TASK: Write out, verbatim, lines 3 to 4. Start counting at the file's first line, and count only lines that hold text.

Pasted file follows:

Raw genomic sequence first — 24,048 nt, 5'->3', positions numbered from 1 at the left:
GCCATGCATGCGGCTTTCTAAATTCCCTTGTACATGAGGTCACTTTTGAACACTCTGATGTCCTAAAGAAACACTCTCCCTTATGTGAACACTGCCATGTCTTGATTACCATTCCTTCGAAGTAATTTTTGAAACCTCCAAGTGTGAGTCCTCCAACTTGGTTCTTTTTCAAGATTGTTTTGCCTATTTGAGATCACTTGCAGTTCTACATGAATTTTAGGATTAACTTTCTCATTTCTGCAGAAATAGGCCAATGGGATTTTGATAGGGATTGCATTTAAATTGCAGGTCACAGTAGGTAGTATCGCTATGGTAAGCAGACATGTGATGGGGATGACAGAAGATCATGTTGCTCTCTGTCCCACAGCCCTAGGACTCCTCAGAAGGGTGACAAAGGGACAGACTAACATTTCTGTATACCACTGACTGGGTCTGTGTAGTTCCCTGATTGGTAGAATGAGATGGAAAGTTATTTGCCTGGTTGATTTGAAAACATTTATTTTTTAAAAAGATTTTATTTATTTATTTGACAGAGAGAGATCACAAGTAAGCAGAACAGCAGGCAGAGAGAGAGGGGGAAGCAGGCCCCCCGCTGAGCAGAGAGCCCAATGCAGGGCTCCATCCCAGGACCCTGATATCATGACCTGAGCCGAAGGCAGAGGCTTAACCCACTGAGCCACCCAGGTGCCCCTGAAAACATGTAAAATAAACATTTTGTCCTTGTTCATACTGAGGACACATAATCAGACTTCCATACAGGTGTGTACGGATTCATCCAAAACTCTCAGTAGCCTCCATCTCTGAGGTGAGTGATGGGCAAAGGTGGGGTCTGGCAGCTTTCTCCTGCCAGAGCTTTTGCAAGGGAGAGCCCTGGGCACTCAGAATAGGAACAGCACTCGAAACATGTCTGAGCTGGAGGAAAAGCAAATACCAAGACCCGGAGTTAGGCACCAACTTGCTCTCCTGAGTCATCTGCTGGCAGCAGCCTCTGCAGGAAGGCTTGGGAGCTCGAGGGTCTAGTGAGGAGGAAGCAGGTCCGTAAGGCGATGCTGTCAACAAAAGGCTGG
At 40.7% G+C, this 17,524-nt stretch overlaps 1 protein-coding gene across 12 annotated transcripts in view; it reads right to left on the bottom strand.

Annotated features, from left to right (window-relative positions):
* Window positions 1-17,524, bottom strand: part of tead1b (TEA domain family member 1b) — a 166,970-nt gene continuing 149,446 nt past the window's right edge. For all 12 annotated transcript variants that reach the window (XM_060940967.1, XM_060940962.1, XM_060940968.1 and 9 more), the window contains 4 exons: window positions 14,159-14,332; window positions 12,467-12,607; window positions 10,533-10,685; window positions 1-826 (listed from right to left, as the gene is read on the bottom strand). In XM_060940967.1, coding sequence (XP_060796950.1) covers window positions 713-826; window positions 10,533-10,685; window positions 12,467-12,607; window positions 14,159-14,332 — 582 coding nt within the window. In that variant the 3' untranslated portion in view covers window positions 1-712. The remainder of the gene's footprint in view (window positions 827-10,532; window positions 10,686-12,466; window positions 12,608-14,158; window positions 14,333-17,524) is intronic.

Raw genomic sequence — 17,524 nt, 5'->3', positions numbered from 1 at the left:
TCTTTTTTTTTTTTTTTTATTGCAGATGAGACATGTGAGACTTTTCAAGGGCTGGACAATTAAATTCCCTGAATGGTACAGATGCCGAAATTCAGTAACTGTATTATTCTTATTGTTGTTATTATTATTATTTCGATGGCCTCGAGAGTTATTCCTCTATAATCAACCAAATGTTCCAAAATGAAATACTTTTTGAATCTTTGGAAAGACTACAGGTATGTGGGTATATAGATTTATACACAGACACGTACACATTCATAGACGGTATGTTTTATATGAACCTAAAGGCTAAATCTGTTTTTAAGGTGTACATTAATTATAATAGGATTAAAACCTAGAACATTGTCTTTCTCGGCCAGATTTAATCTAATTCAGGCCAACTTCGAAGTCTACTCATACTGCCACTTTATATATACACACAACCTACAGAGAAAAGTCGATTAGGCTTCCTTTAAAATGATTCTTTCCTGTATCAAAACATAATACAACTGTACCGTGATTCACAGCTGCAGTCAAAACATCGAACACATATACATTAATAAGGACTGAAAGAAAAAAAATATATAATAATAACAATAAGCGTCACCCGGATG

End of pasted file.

At 40.7% G+C, this 17,524-nt stretch overlaps 1 protein-coding gene across 12 annotated transcripts in view; it reads right to left on the bottom strand.

Annotated features, from left to right (window-relative positions):